BOSTON — Where do we even begin?
Calling it a collapse of biblical proportions might be laying it on a big thick. But it certainly has to feel that way to the Boston Bruins this morning … and it most certainly does to their fans.
Most wins and points in a season in NHL history. Only four losses at home in regulation. A boatload of hardware coming their way at the NHL Awards in June. It all means nothing now.
The Florida Panthers completed a stunning comeback Sunday night, rallying from a 3-games-to-1 deficit to shock the top seeded Bruins, 4-3, on Carter Verhaeghe’s overtime goal before a stunned and sullen full house at TD Garden.
Putting Jeremy Swayman in net for Game 7 — something that truthfully that should’ve been done much earlier in the series — didn’t give Boston the spark it so desperately needed. Just the the fourth goalie in NHL history to make his first start of a series in the seventh game, he was up to the challenge (particularly in OT) and finished with 27 saves, but Verhaeghe’s snipe at 8:35 of the extra session sealed the Bruins’ doom.
Still dazed by what had happened less than five minutes beforehand, the Bruins saluted the fans who were still left at TD Garden after going through the traditional handshake line with the winning Floridians.
Captain Patrice Bergeron — who admitted postgame that he was playing with a herniated disc in his back, which caused him to miss Games 1-4 — hugged and consoled all of his teammates before they left the ice. Long-time linemates David Krejci and Brad Marchand were the last two to do so; after embracing both for a long while, Bergeron was left to pay tribute to the fans one last time with a stick salute.
“It’s extremely disappointing, especially with the team we had. It’s not where we want to be,” Bergeron, admitting it was hard to process anything postgame, told the assembled media in the Bruins locker room. “It hurts. You compete hard and battle all year for that, so it’s hard.”
In what very likely could’ve been both Bergeron’s and Krejci’s final NHL game, the Bruins didn’t get the fast start they wanted, allowed Florida to take a two-goal lead just 74 seconds into the second period, were slow along the walls, and were once again forced to play catch up … a formula that works in the playoffs as well as an ‘84 Datsun works on the Autobahn.
How crazy is it that the Bruins lost all three games of this series that Bergeron played in? Or the sheer fact that after winning in every way imaginable from October to mid-April, they prevailed only once in four postseason contests on Garden ice?
Or that they committed seven turnovers in just 8-plus minutes of overtime?
Or, rather than playing hockey throughout May and into June, that they’ll merely be cleaning out the lockers now after this astounding, unprecedented upset?
Three times they had a chance to close out the series. Two of those took place on home ice.
Instead, they lost all three and will go down in infamy as first ballot inductees into the Regular Season Numbers Don’t Mean Squat Hall of Fame.
“I guess the words that come to mind are disappointment, confusion,” said head coach Jim Montgomery. He also admitted he should’ve started Bergeron and Marchand together to start Game 5 when the captain made his playoff debut.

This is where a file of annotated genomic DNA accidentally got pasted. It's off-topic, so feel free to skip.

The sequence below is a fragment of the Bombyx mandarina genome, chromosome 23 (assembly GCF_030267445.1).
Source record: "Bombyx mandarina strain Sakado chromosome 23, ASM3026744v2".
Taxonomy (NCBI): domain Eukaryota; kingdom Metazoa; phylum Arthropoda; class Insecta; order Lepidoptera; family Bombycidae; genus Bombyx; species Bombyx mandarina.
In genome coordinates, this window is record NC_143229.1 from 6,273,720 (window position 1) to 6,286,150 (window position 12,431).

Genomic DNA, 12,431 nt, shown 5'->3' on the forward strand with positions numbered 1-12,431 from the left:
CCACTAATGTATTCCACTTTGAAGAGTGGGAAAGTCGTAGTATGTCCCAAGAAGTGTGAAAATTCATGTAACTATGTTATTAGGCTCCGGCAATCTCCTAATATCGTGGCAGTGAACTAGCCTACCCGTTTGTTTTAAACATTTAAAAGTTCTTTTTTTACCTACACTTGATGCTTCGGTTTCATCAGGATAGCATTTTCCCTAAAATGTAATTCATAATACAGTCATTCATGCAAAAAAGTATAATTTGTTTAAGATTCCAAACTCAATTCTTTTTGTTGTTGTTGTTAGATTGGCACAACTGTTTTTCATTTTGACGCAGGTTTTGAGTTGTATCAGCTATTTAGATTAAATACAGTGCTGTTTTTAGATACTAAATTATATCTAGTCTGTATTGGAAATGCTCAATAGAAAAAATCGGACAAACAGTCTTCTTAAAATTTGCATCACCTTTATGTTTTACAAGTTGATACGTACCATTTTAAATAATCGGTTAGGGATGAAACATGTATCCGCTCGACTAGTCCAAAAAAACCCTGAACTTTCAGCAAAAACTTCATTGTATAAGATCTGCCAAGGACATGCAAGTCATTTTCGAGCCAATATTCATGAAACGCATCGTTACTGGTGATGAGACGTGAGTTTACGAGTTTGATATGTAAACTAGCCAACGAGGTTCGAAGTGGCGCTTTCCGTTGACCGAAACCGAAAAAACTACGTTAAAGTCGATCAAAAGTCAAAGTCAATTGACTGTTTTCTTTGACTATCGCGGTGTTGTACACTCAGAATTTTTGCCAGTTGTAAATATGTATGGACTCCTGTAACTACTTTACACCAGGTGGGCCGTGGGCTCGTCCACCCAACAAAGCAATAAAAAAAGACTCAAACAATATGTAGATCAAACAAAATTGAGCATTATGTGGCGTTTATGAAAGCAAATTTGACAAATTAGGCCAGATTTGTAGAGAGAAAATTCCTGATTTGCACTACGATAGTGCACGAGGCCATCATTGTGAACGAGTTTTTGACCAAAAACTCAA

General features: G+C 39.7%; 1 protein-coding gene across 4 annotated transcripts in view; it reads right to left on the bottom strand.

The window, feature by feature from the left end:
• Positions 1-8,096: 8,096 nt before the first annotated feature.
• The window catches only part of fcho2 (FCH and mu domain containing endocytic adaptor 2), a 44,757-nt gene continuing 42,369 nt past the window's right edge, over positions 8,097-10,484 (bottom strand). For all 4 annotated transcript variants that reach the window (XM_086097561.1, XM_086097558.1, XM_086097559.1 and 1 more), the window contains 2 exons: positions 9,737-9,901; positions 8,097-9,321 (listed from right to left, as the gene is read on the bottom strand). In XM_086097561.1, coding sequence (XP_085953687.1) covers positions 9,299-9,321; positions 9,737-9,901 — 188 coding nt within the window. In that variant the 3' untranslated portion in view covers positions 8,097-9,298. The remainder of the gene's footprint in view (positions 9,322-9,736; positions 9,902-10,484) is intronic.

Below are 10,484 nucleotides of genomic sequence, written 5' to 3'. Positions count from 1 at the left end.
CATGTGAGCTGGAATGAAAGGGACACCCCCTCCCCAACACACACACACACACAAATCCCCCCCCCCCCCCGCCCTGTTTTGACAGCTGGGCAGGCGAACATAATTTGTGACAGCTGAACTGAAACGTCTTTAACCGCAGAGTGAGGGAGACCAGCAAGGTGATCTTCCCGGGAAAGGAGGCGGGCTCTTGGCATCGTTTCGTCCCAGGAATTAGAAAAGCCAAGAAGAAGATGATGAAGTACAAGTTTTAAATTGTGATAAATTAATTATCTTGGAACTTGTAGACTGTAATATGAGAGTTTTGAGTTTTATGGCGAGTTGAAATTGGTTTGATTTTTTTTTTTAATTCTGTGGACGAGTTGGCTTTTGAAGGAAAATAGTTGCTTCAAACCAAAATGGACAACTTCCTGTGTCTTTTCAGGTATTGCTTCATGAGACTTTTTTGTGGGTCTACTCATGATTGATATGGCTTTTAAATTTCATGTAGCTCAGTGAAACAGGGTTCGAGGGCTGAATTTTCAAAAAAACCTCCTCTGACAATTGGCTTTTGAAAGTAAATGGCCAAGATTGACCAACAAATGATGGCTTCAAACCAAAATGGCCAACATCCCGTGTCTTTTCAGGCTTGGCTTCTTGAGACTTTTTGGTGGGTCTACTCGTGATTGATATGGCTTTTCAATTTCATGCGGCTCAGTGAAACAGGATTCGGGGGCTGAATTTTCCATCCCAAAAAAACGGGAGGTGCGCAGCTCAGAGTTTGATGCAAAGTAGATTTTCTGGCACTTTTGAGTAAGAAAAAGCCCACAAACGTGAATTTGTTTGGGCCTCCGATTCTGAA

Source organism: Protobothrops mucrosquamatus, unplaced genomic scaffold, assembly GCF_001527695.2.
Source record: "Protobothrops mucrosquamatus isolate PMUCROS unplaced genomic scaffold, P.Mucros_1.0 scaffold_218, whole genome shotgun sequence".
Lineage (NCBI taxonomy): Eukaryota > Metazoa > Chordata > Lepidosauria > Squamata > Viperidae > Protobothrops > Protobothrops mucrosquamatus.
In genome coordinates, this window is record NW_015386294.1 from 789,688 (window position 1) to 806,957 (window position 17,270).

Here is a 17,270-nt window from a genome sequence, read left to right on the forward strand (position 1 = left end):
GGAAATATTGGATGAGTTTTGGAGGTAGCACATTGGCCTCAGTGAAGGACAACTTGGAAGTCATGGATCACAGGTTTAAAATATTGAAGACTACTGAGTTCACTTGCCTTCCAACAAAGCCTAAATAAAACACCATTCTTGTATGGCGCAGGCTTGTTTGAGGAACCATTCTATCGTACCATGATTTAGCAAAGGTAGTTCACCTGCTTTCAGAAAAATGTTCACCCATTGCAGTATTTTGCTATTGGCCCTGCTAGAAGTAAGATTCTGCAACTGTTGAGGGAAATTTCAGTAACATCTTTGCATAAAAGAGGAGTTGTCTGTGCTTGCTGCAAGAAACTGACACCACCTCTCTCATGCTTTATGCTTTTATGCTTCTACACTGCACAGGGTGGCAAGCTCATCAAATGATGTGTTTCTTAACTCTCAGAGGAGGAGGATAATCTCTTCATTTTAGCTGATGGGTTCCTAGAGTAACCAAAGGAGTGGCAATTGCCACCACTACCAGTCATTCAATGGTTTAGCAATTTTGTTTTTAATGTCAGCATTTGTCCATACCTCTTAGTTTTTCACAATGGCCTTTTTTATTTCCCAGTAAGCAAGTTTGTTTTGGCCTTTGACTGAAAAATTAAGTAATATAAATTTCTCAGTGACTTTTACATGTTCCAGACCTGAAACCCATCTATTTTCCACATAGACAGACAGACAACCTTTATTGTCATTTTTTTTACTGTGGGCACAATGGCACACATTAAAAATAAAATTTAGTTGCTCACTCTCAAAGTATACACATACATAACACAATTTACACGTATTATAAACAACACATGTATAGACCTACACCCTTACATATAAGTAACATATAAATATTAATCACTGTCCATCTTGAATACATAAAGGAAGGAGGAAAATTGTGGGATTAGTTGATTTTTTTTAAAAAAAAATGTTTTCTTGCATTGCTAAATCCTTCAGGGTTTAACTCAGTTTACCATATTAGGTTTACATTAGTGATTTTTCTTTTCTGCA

The team that scored first won all seven games in this Eastern Conference quarterfinal, so when Florida’s Brandon Mountour swooped in and popped a power play backhand goal past Swayman in the first period, it was a bad omen. It got worse when B’s defenseman Hampus Lindholm failed to clear the zone early in the second period and fed the Panthers’ Sam Reinhart with a thank-you-very-much pass in the low slot, allowing the right wing to snap a shot home with ease.
To their credit, the Bruins did come back to tie the game on two power play goals: a Krejci slapper from the left circle, and Tyler Bertuzzi tipping a Dmitry Orlov shot past Sergei Bobrovsky. David Pastrnak then gave the hosts the lead by popping a Brandon Carlo rebound past Bobrovsky with a 15 minutes and change to go.
Florida looked dead in the water until, with its goalie pulled for an extra skater, Montour snuck a shot past Swayman at the right post with just 59.3 seconds left in regulation. As if it were fated at this point, the Panthers then won it in extra time.
“They deserve all the credit. They got it done, got the goals when they needed them … the did the job and they move on,” said Bergeron.
The questions will be endless. Was the pressure too great for a team that had blitzkrieged its way through the regular season and into the record books? Was Montgomery too slow to pull the hook on struggling goalie Linus Ullmark earlier in the series and go to Swayman? Did they not take the Panthers seriously enough after taking a 3-1 series lead? Where was the confidence and swagger shown in Games 3 and 4 in Florida?
On and on it will go. For this isn’t just any season ending loss or upset; it’s one that will haunt this team for a long, long time as a golden opportunity they literally let slip through their gloved hands.
Montgomery and the players all talked about the “honor” and “privilege” it was to respectively coach and play for this year’s team. “I don’t have very much regret with anything we did,” the coach said.
Sorry, but that’s not what the fans want to hear after a soul crushing cave-in. For a team to go from clear Stanley Cup favorite to a staggering first round upset, all the regular season accolades and bouquets mean little now.
The Bruins had this series, then gave it away — and with it, their history making season went up in smoke.
Contact Phil Stacey